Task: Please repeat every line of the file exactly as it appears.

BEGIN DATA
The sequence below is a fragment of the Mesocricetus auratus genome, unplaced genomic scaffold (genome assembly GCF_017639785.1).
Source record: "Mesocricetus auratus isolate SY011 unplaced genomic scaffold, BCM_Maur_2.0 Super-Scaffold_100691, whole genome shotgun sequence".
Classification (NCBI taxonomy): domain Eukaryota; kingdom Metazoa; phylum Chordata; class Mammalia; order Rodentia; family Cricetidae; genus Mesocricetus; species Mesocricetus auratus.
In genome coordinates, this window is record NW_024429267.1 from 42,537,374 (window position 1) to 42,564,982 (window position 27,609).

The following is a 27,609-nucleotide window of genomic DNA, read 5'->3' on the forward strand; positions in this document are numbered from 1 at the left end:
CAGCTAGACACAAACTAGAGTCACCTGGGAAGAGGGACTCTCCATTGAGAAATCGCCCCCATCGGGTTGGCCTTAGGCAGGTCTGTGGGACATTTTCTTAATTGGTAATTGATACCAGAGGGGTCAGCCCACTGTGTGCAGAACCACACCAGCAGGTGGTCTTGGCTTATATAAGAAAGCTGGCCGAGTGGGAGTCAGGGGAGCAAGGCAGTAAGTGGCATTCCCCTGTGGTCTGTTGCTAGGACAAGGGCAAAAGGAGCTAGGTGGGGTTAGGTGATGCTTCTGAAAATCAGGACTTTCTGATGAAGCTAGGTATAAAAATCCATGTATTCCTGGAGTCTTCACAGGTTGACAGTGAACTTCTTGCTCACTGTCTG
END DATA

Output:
The sequence below is a fragment of the Mesocricetus auratus genome, unplaced genomic scaffold (genome assembly GCF_017639785.1).
Source record: "Mesocricetus auratus isolate SY011 unplaced genomic scaffold, BCM_Maur_2.0 Super-Scaffold_100691, whole genome shotgun sequence".
Classification (NCBI taxonomy): domain Eukaryota; kingdom Metazoa; phylum Chordata; class Mammalia; order Rodentia; family Cricetidae; genus Mesocricetus; species Mesocricetus auratus.
In genome coordinates, this window is record NW_024429267.1 from 42,537,374 (window position 1) to 42,564,982 (window position 27,609).

The following is a 27,609-nucleotide window of genomic DNA, read 5'->3' on the forward strand; positions in this document are numbered from 1 at the left end:
CAGCTAGACACAAACTAGAGTCACCTGGGAAGAGGGACTCTCCATTGAGAAATCGCCCCCATCGGGTTGGCCTTAGGCAGGTCTGTGGGACATTTTCTTAATTGGTAATTGATACCAGAGGGGTCAGCCCACTGTGTGCAGAACCACACCAGCAGGTGGTCTTGGCTTATATAAGAAAGCTGGCCGAGTGGGAGTCAGGGGAGCAAGGCAGTAAGTGGCATTCCCCTGTGGTCTGTTGCTAGGACAAGGGCAAAAGGAGCTAGGTGGGGTTAGGTGATGCTTCTGAAAATCAGGACTTTCTGATGAAGCTAGGTATAAAAATCCATGTATTCCTGGAGTCTTCACAGGTTGACAGTGAACTTCTTGCTCACTGTCTG